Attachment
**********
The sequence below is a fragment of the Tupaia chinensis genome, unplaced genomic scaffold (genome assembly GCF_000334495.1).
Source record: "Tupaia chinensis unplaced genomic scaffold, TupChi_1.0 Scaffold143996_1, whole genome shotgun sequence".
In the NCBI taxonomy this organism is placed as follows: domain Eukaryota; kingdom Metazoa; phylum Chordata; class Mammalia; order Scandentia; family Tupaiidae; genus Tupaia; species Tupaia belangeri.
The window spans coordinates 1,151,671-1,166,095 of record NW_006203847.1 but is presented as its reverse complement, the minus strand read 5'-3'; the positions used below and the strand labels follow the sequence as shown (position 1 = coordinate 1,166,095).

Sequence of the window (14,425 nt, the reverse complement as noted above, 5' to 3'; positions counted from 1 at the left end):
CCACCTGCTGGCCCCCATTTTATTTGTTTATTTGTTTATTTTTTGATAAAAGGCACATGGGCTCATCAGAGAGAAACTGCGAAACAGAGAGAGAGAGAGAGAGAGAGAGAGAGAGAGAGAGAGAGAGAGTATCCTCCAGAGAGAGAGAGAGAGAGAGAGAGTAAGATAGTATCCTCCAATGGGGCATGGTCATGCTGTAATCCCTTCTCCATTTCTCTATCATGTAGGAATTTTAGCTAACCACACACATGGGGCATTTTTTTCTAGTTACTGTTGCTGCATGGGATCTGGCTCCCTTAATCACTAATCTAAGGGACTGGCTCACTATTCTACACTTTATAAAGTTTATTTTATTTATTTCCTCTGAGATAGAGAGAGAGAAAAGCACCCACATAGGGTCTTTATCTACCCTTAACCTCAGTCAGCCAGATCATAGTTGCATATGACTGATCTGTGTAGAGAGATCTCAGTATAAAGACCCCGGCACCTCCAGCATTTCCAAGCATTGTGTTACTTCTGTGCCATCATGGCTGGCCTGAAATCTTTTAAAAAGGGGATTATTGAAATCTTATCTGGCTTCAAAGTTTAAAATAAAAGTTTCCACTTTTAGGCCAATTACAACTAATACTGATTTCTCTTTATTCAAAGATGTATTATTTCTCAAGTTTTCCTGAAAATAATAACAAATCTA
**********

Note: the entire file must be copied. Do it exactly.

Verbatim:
The sequence below is a fragment of the Tupaia chinensis genome, unplaced genomic scaffold (genome assembly GCF_000334495.1).
Source record: "Tupaia chinensis unplaced genomic scaffold, TupChi_1.0 Scaffold143996_1, whole genome shotgun sequence".
In the NCBI taxonomy this organism is placed as follows: domain Eukaryota; kingdom Metazoa; phylum Chordata; class Mammalia; order Scandentia; family Tupaiidae; genus Tupaia; species Tupaia belangeri.
The window spans coordinates 1,151,671-1,166,095 of record NW_006203847.1 but is presented as its reverse complement, the minus strand read 5'-3'; the positions used below and the strand labels follow the sequence as shown (position 1 = coordinate 1,166,095).

Sequence of the window (14,425 nt, the reverse complement as noted above, 5' to 3'; positions counted from 1 at the left end):
CCACCTGCTGGCCCCCATTTTATTTGTTTATTTGTTTATTTTTTGATAAAAGGCACATGGGCTCATCAGAGAGAAACTGCGAAACAGAGAGAGAGAGAGAGAGAGAGAGAGAGAGAGAGAGAGAGAGAGTATCCTCCAGAGAGAGAGAGAGAGAGAGAGAGTAAGATAGTATCCTCCAATGGGGCATGGTCATGCTGTAATCCCTTCTCCATTTCTCTATCATGTAGGAATTTTAGCTAACCACACACATGGGGCATTTTTTTCTAGTTACTGTTGCTGCATGGGATCTGGCTCCCTTAATCACTAATCTAAGGGACTGGCTCACTATTCTACACTTTATAAAGTTTATTTTATTTATTTCCTCTGAGATAGAGAGAGAGAAAAGCACCCACATAGGGTCTTTATCTACCCTTAACCTCAGTCAGCCAGATCATAGTTGCATATGACTGATCTGTGTAGAGAGATCTCAGTATAAAGACCCCGGCACCTCCAGCATTTCCAAGCATTGTGTTACTTCTGTGCCATCATGGCTGGCCTGAAATCTTTTAAAAAGGGGATTATTGAAATCTTATCTGGCTTCAAAGTTTAAAATAAAAGTTTCCACTTTTAGGCCAATTACAACTAATACTGATTTCTCTTTATTCAAAGATGTATTATTTCTCAAGTTTTCCTGAAAATAATAACAAATCTA